the secret of peeling hard-boiled eggs (I think)
I’m not sure how fashionable eating hard- or soft-boiled eggs is nowadays, but I certainly like them. Peeling them, however, has been a thorn in my side for long enough. Tricks, or old wives’ tales, for peeling hard-boiled eggs are a dime a dozen - use older eggs, salt the water, crack the bottom of the egg slightly, peel under water - I could go on and on. None of these have ever worked for me.
But I think I have cracked the code. Based on hard circumstantial evidence and small sample size, my findings can be boiled down to this simple method (aren’t my puns eggcellent?):
- Fill a saucepan with enough water to cover the eggs, but don’t put in the eggs yet.
- Bring the water to a full rolling boil over high heat.
- Put the eggs into the water with a slotted spoon (so you don’t splash yourself with boiling water!).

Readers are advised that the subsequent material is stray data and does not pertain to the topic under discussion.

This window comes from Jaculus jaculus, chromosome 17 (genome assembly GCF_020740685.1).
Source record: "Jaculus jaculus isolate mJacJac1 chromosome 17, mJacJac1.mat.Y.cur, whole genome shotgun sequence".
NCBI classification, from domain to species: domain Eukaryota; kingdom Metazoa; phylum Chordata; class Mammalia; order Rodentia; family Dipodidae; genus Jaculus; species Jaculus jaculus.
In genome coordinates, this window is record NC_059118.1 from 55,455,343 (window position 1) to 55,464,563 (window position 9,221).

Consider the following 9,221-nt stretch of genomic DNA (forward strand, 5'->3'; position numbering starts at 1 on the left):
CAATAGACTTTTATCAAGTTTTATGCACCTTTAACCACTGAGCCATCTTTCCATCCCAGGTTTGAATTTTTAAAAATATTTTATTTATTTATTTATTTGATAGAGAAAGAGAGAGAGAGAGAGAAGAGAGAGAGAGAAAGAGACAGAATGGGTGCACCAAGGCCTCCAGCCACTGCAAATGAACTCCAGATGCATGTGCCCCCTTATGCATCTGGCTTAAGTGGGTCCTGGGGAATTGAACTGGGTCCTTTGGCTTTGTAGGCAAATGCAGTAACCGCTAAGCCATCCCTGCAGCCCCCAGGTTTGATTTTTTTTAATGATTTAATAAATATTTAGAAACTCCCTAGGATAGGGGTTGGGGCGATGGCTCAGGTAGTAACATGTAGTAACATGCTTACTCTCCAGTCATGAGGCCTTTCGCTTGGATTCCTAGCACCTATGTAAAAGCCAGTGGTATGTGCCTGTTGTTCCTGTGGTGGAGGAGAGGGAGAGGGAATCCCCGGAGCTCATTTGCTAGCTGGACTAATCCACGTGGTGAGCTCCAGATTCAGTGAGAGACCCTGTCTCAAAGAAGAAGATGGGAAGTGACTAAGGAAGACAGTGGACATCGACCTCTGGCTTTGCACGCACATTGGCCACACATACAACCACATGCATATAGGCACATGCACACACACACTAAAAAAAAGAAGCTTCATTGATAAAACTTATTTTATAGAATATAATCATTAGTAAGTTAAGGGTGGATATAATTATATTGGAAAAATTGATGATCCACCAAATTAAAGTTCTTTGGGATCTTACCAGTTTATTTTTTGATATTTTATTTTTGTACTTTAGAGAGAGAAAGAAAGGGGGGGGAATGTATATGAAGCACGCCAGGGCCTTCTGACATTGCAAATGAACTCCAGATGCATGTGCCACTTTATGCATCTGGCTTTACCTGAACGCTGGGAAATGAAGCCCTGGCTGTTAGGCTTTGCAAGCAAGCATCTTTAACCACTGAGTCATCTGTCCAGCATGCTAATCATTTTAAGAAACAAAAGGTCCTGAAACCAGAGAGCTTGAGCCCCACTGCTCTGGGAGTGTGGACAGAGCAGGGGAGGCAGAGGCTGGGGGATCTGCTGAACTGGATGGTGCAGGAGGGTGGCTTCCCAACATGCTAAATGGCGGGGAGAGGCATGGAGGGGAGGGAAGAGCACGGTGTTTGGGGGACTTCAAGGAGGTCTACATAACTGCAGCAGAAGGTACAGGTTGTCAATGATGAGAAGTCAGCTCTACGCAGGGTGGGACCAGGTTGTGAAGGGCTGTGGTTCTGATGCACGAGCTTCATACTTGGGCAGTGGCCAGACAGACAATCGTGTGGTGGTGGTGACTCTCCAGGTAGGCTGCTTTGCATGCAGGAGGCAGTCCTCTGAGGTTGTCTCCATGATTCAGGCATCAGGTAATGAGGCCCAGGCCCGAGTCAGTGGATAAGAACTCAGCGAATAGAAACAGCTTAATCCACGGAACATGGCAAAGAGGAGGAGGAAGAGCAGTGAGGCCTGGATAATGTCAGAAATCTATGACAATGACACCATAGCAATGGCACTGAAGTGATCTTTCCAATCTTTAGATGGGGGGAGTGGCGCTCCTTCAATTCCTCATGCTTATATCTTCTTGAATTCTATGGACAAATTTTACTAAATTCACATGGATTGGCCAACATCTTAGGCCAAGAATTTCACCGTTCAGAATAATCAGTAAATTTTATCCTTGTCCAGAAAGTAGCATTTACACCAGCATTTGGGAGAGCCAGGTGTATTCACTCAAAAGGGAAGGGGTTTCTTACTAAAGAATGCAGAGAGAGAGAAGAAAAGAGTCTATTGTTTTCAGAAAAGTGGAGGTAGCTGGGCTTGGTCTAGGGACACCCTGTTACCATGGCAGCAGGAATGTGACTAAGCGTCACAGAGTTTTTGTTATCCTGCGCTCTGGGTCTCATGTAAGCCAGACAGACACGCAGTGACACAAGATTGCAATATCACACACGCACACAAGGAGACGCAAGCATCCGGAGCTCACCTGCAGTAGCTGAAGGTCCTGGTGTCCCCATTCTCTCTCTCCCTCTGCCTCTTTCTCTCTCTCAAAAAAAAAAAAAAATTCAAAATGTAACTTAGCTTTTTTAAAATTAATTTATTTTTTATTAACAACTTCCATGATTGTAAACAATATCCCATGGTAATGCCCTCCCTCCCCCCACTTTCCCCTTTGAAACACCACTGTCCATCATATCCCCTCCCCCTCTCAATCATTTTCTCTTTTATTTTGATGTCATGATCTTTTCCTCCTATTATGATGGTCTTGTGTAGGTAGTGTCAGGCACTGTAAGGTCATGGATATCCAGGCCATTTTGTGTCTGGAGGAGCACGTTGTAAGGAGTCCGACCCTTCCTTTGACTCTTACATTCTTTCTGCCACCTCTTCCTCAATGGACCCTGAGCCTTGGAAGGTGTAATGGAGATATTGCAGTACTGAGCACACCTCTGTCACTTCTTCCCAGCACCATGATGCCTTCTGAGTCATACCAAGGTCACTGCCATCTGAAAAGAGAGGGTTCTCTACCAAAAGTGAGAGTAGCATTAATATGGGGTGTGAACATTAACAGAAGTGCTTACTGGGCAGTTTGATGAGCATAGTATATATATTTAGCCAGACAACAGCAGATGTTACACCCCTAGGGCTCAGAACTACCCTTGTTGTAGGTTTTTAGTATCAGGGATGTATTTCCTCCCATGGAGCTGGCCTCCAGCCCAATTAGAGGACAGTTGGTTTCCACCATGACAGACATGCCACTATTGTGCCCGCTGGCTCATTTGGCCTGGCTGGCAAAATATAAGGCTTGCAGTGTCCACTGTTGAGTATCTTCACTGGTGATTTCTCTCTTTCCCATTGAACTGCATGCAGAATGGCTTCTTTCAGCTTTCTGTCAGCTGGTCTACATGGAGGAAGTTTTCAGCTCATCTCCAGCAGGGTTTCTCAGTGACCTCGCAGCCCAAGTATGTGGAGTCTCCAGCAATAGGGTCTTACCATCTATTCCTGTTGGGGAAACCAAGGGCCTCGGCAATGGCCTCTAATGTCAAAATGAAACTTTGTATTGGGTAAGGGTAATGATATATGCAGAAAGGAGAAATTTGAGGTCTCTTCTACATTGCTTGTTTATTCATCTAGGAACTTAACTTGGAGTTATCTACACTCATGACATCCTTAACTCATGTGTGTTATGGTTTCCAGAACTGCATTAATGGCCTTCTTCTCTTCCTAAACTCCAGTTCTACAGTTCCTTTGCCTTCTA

- Boil, uncovered, maybe turn the heat down slightly: 5-6 minutes for soft-boiled, 8 minutes for a gelled yolk, which is my favorite, 11-12 minutes for hard-boiled.
- Pour off boiling water, run cold water over eggs to arrest cooking.
I have never had an easier time peeling an egg. It’s miraculous, as far as I’m concerned. Maybe I’m late to the party on this method - but better late than never, right?
If you try it, let me know how it works for you. Or if you have success with other methods! From the myriad theories about this, it seems egg-boiling is a mystery with different solutions for different people, and I’m curious what other people do.